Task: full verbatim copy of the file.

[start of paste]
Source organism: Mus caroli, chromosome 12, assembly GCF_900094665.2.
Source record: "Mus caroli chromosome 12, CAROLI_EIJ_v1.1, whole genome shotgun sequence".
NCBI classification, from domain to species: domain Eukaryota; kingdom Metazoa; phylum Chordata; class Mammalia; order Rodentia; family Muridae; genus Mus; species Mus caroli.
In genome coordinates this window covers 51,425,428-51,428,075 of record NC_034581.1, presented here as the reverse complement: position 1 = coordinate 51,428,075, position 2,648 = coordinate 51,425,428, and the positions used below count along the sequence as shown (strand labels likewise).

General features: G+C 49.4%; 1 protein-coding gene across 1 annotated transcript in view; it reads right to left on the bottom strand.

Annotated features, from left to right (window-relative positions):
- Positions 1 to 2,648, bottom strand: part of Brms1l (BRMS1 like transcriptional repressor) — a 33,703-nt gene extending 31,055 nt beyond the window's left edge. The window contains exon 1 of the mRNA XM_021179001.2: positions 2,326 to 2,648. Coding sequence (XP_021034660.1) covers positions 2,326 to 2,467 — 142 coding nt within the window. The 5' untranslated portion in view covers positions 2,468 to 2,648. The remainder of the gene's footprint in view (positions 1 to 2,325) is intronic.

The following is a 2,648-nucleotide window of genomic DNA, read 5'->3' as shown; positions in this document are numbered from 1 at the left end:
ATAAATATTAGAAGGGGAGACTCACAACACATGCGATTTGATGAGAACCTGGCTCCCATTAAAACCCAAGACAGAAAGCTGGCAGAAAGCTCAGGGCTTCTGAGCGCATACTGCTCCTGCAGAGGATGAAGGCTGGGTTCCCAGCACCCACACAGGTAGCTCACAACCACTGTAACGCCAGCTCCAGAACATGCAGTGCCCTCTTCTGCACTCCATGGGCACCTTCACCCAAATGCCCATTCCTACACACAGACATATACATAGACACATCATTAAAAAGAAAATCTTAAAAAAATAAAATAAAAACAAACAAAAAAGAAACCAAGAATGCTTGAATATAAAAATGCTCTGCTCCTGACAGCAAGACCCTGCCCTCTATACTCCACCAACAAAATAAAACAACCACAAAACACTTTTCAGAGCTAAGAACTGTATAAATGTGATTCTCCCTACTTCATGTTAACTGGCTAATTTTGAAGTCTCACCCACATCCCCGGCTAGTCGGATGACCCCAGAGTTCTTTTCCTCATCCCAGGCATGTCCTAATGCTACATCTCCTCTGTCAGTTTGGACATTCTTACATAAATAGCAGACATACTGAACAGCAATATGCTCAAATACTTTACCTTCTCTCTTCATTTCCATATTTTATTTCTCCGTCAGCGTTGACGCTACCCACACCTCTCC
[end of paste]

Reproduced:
Source organism: Mus caroli, chromosome 12, assembly GCF_900094665.2.
Source record: "Mus caroli chromosome 12, CAROLI_EIJ_v1.1, whole genome shotgun sequence".
NCBI classification, from domain to species: domain Eukaryota; kingdom Metazoa; phylum Chordata; class Mammalia; order Rodentia; family Muridae; genus Mus; species Mus caroli.
In genome coordinates this window covers 51,425,428-51,428,075 of record NC_034581.1, presented here as the reverse complement: position 1 = coordinate 51,428,075, position 2,648 = coordinate 51,425,428, and the positions used below count along the sequence as shown (strand labels likewise).

General features: G+C 49.4%; 1 protein-coding gene across 1 annotated transcript in view; it reads right to left on the bottom strand.

Annotated features, from left to right (window-relative positions):
- Positions 1 to 2,648, bottom strand: part of Brms1l (BRMS1 like transcriptional repressor) — a 33,703-nt gene extending 31,055 nt beyond the window's left edge. The window contains exon 1 of the mRNA XM_021179001.2: positions 2,326 to 2,648. Coding sequence (XP_021034660.1) covers positions 2,326 to 2,467 — 142 coding nt within the window. The 5' untranslated portion in view covers positions 2,468 to 2,648. The remainder of the gene's footprint in view (positions 1 to 2,325) is intronic.

The following is a 2,648-nucleotide window of genomic DNA, read 5'->3' as shown; positions in this document are numbered from 1 at the left end:
ATAAATATTAGAAGGGGAGACTCACAACACATGCGATTTGATGAGAACCTGGCTCCCATTAAAACCCAAGACAGAAAGCTGGCAGAAAGCTCAGGGCTTCTGAGCGCATACTGCTCCTGCAGAGGATGAAGGCTGGGTTCCCAGCACCCACACAGGTAGCTCACAACCACTGTAACGCCAGCTCCAGAACATGCAGTGCCCTCTTCTGCACTCCATGGGCACCTTCACCCAAATGCCCATTCCTACACACAGACATATACATAGACACATCATTAAAAAGAAAATCTTAAAAAAATAAAATAAAAACAAACAAAAAAGAAACCAAGAATGCTTGAATATAAAAATGCTCTGCTCCTGACAGCAAGACCCTGCCCTCTATACTCCACCAACAAAATAAAACAACCACAAAACACTTTTCAGAGCTAAGAACTGTATAAATGTGATTCTCCCTACTTCATGTTAACTGGCTAATTTTGAAGTCTCACCCACATCCCCGGCTAGTCGGATGACCCCAGAGTTCTTTTCCTCATCCCAGGCATGTCCTAATGCTACATCTCCTCTGTCAGTTTGGACATTCTTACATAAATAGCAGACATACTGAACAGCAATATGCTCAAATACTTTACCTTCTCTCTTCATTTCCATATTTTATTTCTCCGTCAGCGTTGACGCTACCCACACCTCTCC